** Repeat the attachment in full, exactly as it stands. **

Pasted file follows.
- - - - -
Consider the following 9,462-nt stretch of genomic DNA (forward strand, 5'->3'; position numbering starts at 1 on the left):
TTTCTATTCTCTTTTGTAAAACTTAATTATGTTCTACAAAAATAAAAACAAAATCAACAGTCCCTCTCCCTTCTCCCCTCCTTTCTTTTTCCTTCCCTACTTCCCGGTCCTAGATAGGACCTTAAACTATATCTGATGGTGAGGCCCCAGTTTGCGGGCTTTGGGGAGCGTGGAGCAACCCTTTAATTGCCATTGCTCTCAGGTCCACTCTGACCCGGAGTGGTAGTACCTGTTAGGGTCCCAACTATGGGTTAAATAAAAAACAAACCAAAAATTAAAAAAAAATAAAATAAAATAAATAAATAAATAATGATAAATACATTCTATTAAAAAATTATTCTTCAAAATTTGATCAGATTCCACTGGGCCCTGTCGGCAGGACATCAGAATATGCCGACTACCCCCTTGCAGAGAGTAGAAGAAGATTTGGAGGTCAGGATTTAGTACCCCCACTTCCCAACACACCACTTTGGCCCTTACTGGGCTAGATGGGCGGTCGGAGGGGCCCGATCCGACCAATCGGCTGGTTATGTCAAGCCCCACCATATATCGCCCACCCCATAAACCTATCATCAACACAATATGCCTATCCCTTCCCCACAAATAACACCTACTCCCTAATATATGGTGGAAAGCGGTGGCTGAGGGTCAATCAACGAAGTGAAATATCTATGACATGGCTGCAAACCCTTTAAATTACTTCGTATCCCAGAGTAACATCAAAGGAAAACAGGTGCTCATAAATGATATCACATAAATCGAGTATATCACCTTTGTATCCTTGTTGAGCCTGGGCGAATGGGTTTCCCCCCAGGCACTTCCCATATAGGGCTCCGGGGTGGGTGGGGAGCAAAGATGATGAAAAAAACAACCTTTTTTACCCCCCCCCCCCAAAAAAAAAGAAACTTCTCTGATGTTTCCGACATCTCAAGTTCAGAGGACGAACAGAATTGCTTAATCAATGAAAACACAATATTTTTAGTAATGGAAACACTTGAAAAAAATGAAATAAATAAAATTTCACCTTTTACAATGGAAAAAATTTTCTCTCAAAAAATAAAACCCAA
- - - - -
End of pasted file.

Consider the following 9,462-nt stretch of genomic DNA (forward strand, 5'->3'; position numbering starts at 1 on the left):
TTTCTATTCTCTTTTGTAAAACTTAATTATGTTCTACAAAAATAAAAACAAAATCAACAGTCCCTCTCCCTTCTCCCCTCCTTTCTTTTTCCTTCCCTACTTCCCGGTCCTAGATAGGACCTTAAACTATATCTGATGGTGAGGCCCCAGTTTGCGGGCTTTGGGGAGCGTGGAGCAACCCTTTAATTGCCATTGCTCTCAGGTCCACTCTGACCCGGAGTGGTAGTACCTGTTAGGGTCCCAACTATGGGTTAAATAAAAAACAAACCAAAAATTAAAAAAAAATAAAATAAAATAAATAAATAAATAATGATAAATACATTCTATTAAAAAATTATTCTTCAAAATTTGATCAGATTCCACTGGGCCCTGTCGGCAGGACATCAGAATATGCCGACTACCCCCTTGCAGAGAGTAGAAGAAGATTTGGAGGTCAGGATTTAGTACCCCCACTTCCCAACACACCACTTTGGCCCTTACTGGGCTAGATGGGCGGTCGGAGGGGCCCGATCCGACCAATCGGCTGGTTATGTCAAGCCCCACCATATATCGCCCACCCCATAAACCTATCATCAACACAATATGCCTATCCCTTCCCCACAAATAACACCTACTCCCTAATATATGGTGGAAAGCGGTGGCTGAGGGTCAATCAACGAAGTGAAATATCTATGACATGGCTGCAAACCCTTTAAATTACTTCGTATCCCAGAGTAACATCAAAGGAAAACAGGTGCTCATAAATGATATCACATAAATCGAGTATATCACCTTTGTATCCTTGTTGAGCCTGGGCGAATGGGTTTCCCCCCAGGCACTTCCCATATAGGGCTCCGGGGTGGGTGGGGAGCAAAGATGATGAAAAAAACAACCTTTTTTACCCCCCCCCCCCAAAAAAAAAGAAACTTCTCTGATGTTTCCGACATCTCAAGTTCAGAGGACGAACAGAATTGCTTAATCAATGAAAACACAATATTTTTAGTAATGGAAACACTTGAAAAAAATGAAATAAATAAAATTTCACCTTTTACAATGGAAAAAATTTTCTCTCAAAAAATAAAACCCAA